CineMontage: Reaction shots are important in this film.


Poll: Sometimes a scene can play in a master, but in comedies, you often need to cut more to create the exact timing that gets the laugh. In a drama, reactions are great ways to tell stories — you often learn more by how a character reacts to a line — but in a comedy, you also get laughs on the reactions rather than just the line.


The younger sister, Cora [Isabela Merced], has such great disses of Billy with her looks. There’s a wonderful moment when we’re in the kitchen, and she doesn’t even have a line. She just picks up a bowl of popcorn and starts eating it. The wedding planner is there, and they’re all arguing, and she’s just watching it — like it’s a movie. In many films, secondary characters end up getting cut out more. That’s just a part of the process, but in a movie like “Father of the Bride,” you have seven characters who are part of this family. Some of them don’t even have a lot of lines. During the dinner scene, it’s about making sure that you know what everyone is thinking about everything that is going on at that table the whole time, and always checking in with each person to keep it alive. And if you get extra laughs out of it, all the better.


CineMontage: The film runs almost two hours. Was it important to have that length to fully develop both the comedy and the drama?


Poll: No matter what you do, preview audiences will often say, “It sure takes a long time to get going.” Well, yes, that’s called the setup. “And it sure takes a long time to wrap everything up.” Yes, because you’re tying up all the loose ends. When we had our first preview, the ending of the movie was quite long. There’s a great, energetic one-r that’s about four minutes long of getting the wedding ready, but then you’re in a lot of scenes. But I think we underestimated the audience, and they wanted more resolution. We made the ending of the movie longer by including scenes and beats we’d removed for time. We gave a little more weight to tying up all of the stories and relationships — and it worked. There was a deeper feeling of emotional satisfaction for the audience:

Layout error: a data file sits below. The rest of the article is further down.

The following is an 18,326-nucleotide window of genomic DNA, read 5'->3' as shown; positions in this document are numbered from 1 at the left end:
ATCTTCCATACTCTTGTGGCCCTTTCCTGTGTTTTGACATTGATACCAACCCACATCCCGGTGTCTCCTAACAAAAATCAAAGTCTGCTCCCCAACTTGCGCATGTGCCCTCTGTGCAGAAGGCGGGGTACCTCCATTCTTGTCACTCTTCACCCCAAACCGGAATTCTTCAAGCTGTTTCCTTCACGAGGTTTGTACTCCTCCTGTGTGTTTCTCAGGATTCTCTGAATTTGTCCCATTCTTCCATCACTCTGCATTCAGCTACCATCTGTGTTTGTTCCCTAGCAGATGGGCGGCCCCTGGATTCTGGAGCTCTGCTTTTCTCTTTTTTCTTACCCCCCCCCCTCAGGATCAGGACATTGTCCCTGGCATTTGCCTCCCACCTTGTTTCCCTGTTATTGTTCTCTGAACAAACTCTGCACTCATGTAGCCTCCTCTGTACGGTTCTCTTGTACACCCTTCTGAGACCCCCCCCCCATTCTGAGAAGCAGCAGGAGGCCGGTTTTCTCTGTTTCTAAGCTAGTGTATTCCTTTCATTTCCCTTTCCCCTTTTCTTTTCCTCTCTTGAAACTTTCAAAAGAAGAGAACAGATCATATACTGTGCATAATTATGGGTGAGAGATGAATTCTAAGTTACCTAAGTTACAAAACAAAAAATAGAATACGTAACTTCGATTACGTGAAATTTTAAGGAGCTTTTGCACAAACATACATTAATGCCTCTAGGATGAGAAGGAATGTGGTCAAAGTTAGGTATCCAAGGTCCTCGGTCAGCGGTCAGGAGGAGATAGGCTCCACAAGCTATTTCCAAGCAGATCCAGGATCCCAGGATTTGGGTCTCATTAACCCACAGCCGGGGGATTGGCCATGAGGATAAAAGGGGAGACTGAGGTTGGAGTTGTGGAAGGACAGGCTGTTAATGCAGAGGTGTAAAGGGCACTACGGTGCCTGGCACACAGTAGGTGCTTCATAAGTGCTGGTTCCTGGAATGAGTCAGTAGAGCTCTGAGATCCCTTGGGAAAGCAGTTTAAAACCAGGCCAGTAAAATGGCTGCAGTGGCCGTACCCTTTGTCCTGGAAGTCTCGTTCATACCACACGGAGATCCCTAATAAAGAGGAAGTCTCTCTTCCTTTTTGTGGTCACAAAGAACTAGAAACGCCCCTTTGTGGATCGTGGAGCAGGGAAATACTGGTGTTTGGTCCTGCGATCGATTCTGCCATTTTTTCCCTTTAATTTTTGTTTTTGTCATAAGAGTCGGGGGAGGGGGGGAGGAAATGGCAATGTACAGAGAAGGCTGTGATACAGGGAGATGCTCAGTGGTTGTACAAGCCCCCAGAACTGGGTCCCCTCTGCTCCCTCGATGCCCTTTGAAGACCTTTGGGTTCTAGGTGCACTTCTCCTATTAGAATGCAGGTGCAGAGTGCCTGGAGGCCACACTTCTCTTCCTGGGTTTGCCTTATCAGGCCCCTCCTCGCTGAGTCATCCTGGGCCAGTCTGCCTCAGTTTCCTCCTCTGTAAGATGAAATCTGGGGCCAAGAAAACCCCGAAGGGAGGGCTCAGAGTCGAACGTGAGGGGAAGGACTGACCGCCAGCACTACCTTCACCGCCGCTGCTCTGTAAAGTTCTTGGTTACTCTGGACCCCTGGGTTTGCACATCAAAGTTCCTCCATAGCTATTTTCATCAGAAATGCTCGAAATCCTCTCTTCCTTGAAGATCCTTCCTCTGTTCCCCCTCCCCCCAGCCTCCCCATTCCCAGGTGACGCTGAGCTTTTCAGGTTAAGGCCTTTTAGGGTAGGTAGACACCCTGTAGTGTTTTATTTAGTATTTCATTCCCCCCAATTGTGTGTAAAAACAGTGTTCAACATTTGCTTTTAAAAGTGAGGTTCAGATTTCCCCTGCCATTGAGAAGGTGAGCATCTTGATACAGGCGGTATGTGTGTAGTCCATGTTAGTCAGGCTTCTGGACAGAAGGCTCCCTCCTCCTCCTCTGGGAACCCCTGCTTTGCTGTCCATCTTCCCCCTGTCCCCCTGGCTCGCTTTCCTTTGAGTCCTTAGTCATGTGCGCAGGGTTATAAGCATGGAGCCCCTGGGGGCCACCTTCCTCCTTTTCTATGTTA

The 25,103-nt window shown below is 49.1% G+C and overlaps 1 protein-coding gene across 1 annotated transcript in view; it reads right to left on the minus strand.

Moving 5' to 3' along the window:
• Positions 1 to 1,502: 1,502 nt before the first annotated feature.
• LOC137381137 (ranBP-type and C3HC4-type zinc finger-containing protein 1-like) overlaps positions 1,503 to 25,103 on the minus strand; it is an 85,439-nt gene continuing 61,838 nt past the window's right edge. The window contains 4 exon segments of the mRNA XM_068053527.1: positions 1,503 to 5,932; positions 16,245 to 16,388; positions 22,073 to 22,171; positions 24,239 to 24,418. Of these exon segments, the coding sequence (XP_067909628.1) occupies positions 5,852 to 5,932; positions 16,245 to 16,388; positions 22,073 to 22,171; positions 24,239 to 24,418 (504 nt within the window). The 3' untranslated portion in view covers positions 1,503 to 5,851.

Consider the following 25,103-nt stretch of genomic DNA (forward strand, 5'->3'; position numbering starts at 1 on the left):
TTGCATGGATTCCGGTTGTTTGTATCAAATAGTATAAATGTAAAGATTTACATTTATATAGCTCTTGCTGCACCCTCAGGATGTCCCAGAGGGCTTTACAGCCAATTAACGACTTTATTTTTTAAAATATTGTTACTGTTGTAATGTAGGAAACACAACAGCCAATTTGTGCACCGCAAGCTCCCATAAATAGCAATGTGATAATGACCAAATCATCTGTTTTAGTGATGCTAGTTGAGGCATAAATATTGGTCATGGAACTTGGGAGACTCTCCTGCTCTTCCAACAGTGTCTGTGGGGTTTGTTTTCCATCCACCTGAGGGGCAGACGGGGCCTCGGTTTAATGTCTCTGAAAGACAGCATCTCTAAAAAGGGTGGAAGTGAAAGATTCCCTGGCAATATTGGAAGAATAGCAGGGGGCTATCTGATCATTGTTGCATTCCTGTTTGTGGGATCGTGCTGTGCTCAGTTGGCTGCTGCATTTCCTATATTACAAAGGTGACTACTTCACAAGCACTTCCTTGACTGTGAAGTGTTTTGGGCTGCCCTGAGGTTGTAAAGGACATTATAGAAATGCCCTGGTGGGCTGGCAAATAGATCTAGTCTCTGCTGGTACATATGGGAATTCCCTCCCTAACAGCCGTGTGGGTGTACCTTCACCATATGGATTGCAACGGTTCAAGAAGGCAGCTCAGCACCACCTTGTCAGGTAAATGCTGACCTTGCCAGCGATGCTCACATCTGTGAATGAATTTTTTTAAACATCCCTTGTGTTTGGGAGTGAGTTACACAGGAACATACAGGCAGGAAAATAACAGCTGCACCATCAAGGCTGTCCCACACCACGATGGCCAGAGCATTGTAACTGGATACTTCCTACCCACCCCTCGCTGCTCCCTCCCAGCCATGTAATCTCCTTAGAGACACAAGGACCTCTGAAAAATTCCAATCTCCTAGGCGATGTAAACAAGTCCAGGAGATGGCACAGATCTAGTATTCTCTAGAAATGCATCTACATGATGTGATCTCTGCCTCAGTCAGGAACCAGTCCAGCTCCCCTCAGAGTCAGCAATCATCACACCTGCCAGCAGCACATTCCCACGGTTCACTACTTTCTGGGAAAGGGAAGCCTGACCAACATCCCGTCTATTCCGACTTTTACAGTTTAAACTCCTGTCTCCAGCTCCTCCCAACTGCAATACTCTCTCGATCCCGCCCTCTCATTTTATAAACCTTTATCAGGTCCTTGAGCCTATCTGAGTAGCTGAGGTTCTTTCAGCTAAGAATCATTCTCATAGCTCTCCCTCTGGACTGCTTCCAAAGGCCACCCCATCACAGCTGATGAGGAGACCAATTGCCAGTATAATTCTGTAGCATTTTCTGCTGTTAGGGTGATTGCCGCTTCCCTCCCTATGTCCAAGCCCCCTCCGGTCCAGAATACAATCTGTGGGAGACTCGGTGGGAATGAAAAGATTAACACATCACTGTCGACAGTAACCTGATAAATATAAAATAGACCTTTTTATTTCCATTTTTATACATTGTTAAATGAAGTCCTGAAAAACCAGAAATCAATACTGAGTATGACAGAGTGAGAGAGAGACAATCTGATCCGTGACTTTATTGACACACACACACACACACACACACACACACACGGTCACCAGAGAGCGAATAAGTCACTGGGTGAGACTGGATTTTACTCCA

CineMontage: Talk about your team on the movie.


Poll: Kheireddine El-Helou was my excellent first assistant and talented additional editor. Kelly McGillicuddy was our phenomenal assistant who contributed in so many ways. Jacob Ehrlich was our PA, who loved involving himself in the entire process. Leslie Rodier was our post supervisor who kept us on track and loved the film. Sebastian Zuleta was our music editor who helped us immensely. Travis Dultz was our eagle-eyed VFX editor. Onnalee Blank, Odin Benitez, Harrison Meyle, Mike Babcock, and Matt Waters made the sound mix come alive.


CineMontage: I understand that you have come to relate to the film in a very personal way.


Poll: The biggest irony, to me, is that my daughter is getting married next month in Italy to her longtime boyfriend. They live in France, they’re getting married in Italy, where his family is from, and a lot of these dramas are very similar. They’re very relatable. She texted, I’m looking forward to watching a movie that has other people’s wedding issues.”


About Peter Tonguette 117 Articles
Peter Tonguette is a freelance writer whose work has appeared in The New York Times, The Wall Street Journal, Sight & Sound, Film Comment and Cineaste. He can be reached at tonguetteauthor2@aol.com.